Anonymous defends his "GE = low-grade soul" theory:
1) Instead of a direct quote from LRH, we are served by a second-hand interpretation by Miller. I see no quote whatsoever from LRH saying that humans are descended from clams. This is mostly an interpretation by someone else, repeated by yet someone else. There is no teaching in Scientology whatsoever that Humans descended from clams, and no Scientologist belief such an absurd interpretation. Critics are the only ones believing such non-sense in their eagerness to reduce Scientology teachings to ridiculous straw men.
If one were to take Darwinian evolution theory, he too would start with cells, associating together to create ever more complex structures. That there has been many species, including nautical species that preceded the monkey (if one is to accept that Man descended from monkeys), is logical along this line. Say that one of these structures along the evolution line was a fish or an even lower life-form (and it is usually accepted that life appeared first in water). It would be ridiculous, or at least meaningless, to reduce Darwinism to the belief that human descended from fishes or from this lower life-form based. Yet, this is what critics are doing.
Another important mistake is to believe, like Don Carlo does, that the Genetic Entity is "the genetic line of descent, parent to child". This is false, and on this false belief, Don Carlo builds up erroneous conclusions. The GE has nothing to do with "parent to child". It is, according to LRH, a sort of low-grade soul located more or less in the center of the body. It doesn't have the self-awareness of the thetan, but it has its own evolution. Like the thetan, it goes through a series of incarnation in various forms. The GE and the thetan both share a human body, and therefore these can suffer of engrams from either of them. LRH claims that the GE enters the protoplasm line some two days or a week prior to conception, making it further evident that the GE and the cells are two different things. Furthermore, he also claimed that the GE carried its evolution "usually on the same planet", showing even more, if that was needed, that it is a sort of independent soul and not the form itself.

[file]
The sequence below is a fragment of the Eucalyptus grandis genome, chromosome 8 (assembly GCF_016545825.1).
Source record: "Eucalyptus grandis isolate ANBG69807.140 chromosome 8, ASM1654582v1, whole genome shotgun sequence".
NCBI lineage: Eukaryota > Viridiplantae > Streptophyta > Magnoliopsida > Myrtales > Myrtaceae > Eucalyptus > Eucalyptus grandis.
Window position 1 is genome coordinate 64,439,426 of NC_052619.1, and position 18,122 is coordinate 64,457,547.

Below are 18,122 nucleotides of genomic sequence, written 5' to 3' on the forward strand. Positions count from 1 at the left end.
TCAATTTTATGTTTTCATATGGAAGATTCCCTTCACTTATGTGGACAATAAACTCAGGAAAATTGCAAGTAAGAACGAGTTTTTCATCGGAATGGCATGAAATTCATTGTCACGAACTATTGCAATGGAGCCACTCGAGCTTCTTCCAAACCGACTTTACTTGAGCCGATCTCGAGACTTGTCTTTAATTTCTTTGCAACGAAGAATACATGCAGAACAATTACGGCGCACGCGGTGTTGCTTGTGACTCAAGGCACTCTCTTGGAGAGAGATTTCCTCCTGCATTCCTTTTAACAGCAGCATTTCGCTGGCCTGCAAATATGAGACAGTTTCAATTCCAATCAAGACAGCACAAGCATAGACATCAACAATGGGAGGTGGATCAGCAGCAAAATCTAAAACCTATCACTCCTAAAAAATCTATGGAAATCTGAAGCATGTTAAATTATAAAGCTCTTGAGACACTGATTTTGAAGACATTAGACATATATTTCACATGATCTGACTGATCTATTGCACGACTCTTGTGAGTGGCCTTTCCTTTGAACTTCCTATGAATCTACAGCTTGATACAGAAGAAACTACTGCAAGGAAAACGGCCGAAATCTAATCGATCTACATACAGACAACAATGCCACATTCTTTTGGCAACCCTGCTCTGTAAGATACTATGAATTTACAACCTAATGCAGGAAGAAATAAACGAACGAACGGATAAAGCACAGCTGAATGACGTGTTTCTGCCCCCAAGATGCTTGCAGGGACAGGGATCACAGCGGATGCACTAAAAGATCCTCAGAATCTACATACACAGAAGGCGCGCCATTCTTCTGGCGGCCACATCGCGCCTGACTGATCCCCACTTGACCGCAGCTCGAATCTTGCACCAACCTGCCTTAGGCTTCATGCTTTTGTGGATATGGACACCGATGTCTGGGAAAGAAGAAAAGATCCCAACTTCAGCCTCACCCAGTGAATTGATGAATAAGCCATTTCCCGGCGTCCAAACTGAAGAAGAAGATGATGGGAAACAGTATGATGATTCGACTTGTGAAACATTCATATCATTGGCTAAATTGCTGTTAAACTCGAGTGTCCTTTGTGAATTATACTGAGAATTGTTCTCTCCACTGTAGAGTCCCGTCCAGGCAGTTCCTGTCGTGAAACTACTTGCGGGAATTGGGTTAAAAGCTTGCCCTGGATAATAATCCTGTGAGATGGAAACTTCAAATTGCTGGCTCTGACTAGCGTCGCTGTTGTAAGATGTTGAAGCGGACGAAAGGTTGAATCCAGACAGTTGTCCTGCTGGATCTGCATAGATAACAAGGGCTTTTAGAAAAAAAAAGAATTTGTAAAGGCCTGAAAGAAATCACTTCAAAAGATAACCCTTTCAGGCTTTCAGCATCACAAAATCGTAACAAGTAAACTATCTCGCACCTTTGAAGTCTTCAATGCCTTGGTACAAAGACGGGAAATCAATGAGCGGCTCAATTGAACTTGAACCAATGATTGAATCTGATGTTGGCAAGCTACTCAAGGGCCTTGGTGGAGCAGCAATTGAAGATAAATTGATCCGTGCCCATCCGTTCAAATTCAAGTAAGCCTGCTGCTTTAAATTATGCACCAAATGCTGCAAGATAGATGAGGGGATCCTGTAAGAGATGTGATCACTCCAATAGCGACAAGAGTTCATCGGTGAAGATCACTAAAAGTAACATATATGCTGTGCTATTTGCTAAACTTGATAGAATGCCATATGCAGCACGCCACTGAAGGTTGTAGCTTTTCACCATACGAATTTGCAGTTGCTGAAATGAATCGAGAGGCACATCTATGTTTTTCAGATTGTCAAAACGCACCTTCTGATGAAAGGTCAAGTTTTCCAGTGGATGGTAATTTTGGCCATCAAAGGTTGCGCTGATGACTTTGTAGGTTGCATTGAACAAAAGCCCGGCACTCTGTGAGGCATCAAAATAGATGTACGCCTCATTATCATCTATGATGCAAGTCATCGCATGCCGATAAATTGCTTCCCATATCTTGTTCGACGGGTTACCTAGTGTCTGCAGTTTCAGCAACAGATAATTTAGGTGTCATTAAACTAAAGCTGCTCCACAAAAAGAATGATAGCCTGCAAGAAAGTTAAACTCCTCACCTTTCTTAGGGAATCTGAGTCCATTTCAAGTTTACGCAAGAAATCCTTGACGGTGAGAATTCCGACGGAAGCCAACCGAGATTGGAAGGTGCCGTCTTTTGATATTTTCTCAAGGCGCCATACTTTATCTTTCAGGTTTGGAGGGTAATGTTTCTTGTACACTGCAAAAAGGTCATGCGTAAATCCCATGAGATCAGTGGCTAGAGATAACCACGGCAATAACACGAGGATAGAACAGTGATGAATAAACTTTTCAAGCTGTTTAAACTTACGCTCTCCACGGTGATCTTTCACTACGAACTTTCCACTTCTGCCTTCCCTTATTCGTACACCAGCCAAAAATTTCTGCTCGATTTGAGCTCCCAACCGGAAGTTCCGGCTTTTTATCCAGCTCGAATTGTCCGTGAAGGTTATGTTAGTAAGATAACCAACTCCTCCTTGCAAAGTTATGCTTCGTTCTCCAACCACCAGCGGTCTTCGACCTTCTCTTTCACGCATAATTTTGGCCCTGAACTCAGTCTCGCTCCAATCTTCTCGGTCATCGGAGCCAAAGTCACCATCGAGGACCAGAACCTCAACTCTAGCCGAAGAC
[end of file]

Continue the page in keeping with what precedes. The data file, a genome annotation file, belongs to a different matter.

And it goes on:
To claim that humans descended from clams, therefore, is doubly mistaken. First in the Darwinian sense, as above, and second in that the GE could incarnate in anything. Thus the GE was once "an anthropoid in the deep forests of forgotten continents or a mollusk seeking to survive on the shore of some lost sea". Though it followed the evolution line, it wasn't the evolution line itself. During its peregrinations along various forms, the GE received various "engrams". The clam incident was just one of these engrams received when the GE inhabited this form. To claim that human descended from clams on this basis is not only extremely far fetched, it also is plainly ridiculous and false - which is why it is believed only by critics (in their misinterpretation of LRH's writings) and not by scientologists.
2) You did quote Bernie, but you did not quote him saying ""the clam incident is remembered from a previous incarnation". Bernie said nothing about "remembering" the incident. What he did say was indeed: "Clam" is an expression used by critics to refer to Scientologists. It comes from a reference made by L. Ron Hubbard about a past-life incident involving clams."